Page:Stevenson - The Merry Men (1905).djvu/61

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I saw the man's eyes shining in the night with an unholy glimmer.

"Eh, Charlie, man, it's grand!" he cried. "See to them!" he continued, dragging me to the edge of the abyss from whence arose that deafening clamour and those clouds of spray; "see to them dancin', man! Is that no wicked?"

He pronounced the word with gusto, and I thought it suited with the scene.

"They're yowlin' for thon schooner," he went on, his thin, insane voice clearly audible in the shelter of the bank, "an' she's comin' aye nearer, aye nearer, aye nearer an' nearer an' nearer; an' they ken't, the folk kens it, they ken weel it's by wi' them. Charlie, lad, they're a' drunk in yon schooner, a' dozened wi' drink. They were a' drunk in the Christ-Anna, at the hinder end. There's nane could droon at sea wantin' the brandy. Hoot awa, what do you ken?" with a sudden blast of anger. "I tell ye, it cannae be; they daurnae droon withoot it. Ha'e," holding out the bottle, "tak' a sowp."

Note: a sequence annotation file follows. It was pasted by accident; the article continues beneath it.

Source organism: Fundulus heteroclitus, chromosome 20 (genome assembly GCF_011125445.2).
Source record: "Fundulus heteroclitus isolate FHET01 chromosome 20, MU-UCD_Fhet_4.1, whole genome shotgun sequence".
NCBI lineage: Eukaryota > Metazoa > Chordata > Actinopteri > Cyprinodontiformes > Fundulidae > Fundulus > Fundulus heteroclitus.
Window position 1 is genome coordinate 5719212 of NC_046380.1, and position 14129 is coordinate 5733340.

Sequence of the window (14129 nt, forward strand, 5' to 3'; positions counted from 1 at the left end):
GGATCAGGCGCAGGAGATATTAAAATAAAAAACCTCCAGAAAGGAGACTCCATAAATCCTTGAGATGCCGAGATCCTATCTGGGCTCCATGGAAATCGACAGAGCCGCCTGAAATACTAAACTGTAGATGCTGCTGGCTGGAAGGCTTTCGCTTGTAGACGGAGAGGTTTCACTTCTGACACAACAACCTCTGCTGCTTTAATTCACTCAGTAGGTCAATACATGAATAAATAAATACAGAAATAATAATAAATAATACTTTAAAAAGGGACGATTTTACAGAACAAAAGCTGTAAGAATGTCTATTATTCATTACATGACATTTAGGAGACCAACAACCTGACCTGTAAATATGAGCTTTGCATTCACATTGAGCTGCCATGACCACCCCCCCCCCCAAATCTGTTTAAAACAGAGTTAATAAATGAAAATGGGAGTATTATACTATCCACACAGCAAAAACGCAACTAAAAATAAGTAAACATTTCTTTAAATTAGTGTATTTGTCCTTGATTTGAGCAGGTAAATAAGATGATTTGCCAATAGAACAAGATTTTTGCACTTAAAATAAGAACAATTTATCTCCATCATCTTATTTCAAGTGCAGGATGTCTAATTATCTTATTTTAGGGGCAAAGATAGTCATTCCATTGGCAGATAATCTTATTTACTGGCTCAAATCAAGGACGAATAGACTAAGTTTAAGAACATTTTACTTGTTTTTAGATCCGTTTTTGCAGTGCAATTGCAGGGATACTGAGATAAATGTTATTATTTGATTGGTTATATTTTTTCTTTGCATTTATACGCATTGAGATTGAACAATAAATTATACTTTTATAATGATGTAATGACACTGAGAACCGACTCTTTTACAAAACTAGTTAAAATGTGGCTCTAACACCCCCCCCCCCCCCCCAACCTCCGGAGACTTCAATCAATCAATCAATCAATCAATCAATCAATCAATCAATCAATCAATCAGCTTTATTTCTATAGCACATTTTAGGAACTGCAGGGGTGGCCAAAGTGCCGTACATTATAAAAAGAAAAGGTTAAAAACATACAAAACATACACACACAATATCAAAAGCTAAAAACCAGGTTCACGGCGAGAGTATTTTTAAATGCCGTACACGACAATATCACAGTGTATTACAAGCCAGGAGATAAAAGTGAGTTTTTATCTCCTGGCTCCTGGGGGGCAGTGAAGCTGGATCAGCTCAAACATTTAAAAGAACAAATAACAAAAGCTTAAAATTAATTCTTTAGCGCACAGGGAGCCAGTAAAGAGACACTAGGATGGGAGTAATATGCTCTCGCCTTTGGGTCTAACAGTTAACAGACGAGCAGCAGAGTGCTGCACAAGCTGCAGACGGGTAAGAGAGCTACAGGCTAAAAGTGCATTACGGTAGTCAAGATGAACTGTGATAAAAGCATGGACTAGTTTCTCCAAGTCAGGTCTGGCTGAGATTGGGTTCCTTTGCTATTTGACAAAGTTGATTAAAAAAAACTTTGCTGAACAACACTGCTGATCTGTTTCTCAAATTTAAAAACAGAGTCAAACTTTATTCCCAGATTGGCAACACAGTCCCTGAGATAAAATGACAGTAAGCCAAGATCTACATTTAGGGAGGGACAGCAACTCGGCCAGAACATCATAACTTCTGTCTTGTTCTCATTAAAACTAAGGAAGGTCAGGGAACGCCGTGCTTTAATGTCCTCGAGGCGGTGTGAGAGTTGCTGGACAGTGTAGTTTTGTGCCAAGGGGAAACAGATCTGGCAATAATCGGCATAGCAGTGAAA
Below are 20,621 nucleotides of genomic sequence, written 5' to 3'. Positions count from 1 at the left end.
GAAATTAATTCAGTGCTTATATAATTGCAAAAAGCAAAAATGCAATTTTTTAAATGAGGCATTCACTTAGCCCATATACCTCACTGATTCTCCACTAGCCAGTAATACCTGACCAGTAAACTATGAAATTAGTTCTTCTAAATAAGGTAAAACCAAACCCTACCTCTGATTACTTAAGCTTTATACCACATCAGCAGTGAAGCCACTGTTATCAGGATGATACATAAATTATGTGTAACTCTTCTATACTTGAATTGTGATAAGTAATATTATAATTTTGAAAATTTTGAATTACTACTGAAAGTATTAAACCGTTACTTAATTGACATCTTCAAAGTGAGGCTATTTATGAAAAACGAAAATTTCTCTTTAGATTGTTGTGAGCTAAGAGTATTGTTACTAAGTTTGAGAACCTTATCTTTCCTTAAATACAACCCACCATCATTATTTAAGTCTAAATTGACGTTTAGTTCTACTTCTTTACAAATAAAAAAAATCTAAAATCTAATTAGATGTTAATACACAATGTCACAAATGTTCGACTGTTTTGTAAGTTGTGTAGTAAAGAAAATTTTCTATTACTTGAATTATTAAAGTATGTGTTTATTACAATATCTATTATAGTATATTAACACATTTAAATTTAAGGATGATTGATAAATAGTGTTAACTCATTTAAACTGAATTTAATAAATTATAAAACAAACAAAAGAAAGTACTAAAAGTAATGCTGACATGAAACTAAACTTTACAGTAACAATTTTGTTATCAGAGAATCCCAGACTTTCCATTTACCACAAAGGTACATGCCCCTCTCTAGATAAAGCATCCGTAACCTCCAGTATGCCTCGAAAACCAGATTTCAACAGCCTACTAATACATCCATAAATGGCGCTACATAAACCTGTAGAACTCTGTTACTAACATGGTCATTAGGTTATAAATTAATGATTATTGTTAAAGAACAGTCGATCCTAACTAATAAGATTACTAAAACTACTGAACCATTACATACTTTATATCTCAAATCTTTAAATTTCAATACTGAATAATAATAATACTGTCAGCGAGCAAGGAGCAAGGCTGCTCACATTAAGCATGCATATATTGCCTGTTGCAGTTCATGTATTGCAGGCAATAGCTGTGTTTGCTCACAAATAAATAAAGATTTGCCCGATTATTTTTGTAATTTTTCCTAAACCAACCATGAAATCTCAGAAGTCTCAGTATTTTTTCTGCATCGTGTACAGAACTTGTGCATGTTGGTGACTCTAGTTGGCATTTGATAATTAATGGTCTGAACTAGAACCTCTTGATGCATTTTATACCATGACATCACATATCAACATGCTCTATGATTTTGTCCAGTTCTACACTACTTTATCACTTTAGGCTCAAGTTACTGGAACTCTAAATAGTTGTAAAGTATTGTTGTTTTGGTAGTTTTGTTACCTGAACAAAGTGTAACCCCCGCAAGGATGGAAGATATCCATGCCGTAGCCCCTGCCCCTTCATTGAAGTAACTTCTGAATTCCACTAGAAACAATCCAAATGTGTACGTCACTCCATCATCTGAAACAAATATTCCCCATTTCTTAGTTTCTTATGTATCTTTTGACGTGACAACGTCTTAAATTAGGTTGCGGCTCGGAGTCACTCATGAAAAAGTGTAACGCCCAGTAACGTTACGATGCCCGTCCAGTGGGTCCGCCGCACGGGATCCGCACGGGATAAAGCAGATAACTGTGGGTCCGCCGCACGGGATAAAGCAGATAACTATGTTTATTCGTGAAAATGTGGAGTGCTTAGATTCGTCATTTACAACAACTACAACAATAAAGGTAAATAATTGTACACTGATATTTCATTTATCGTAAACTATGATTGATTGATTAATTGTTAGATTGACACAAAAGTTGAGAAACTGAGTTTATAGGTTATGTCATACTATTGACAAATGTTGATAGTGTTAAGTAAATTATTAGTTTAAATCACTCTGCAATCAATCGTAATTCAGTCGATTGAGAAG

I was about to refuse, but Rorie touched me as if in warning; and indeed I had already thought better of the movement. I took the bottle, therefore, and not only drank freely myself, but contrived to spill even more as I was doing so. It was pure spirit, and almost strangled me to swallow. My kinsman did not observe the loss, but, once more throwing back his head, drained the remainder to the dregs. Then, with a loud laugh, he cast the bottle forth among the Merry Men, who seemed to leap up, shouting to receive it.